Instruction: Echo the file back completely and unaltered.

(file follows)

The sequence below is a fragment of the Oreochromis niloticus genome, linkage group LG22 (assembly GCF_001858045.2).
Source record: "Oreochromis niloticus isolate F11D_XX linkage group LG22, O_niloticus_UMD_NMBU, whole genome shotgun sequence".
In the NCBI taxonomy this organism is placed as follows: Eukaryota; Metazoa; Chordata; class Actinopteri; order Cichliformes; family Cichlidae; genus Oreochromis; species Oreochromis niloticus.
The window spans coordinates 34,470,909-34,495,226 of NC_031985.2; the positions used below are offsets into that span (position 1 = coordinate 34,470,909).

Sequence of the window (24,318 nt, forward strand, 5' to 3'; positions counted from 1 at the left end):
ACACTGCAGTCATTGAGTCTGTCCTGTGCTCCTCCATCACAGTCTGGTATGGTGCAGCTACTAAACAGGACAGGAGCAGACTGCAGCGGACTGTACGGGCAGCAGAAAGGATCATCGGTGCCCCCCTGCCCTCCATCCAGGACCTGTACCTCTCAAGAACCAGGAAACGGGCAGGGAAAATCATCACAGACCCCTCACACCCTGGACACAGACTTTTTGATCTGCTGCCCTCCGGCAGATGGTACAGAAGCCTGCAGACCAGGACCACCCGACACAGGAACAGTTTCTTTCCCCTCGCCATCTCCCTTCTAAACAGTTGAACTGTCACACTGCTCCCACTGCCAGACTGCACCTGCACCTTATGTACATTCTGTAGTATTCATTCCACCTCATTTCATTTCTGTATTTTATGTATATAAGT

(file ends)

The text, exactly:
The sequence below is a fragment of the Oreochromis niloticus genome, linkage group LG22 (assembly GCF_001858045.2).
Source record: "Oreochromis niloticus isolate F11D_XX linkage group LG22, O_niloticus_UMD_NMBU, whole genome shotgun sequence".
In the NCBI taxonomy this organism is placed as follows: Eukaryota; Metazoa; Chordata; class Actinopteri; order Cichliformes; family Cichlidae; genus Oreochromis; species Oreochromis niloticus.
The window spans coordinates 34,470,909-34,495,226 of NC_031985.2; the positions used below are offsets into that span (position 1 = coordinate 34,470,909).

Sequence of the window (24,318 nt, forward strand, 5' to 3'; positions counted from 1 at the left end):
ACACTGCAGTCATTGAGTCTGTCCTGTGCTCCTCCATCACAGTCTGGTATGGTGCAGCTACTAAACAGGACAGGAGCAGACTGCAGCGGACTGTACGGGCAGCAGAAAGGATCATCGGTGCCCCCCTGCCCTCCATCCAGGACCTGTACCTCTCAAGAACCAGGAAACGGGCAGGGAAAATCATCACAGACCCCTCACACCCTGGACACAGACTTTTTGATCTGCTGCCCTCCGGCAGATGGTACAGAAGCCTGCAGACCAGGACCACCCGACACAGGAACAGTTTCTTTCCCCTCGCCATCTCCCTTCTAAACAGTTGAACTGTCACACTGCTCCCACTGCCAGACTGCACCTGCACCTTATGTACATTCTGTAGTATTCATTCCACCTCATTTCATTTCTGTATTTTATGTATATAAGT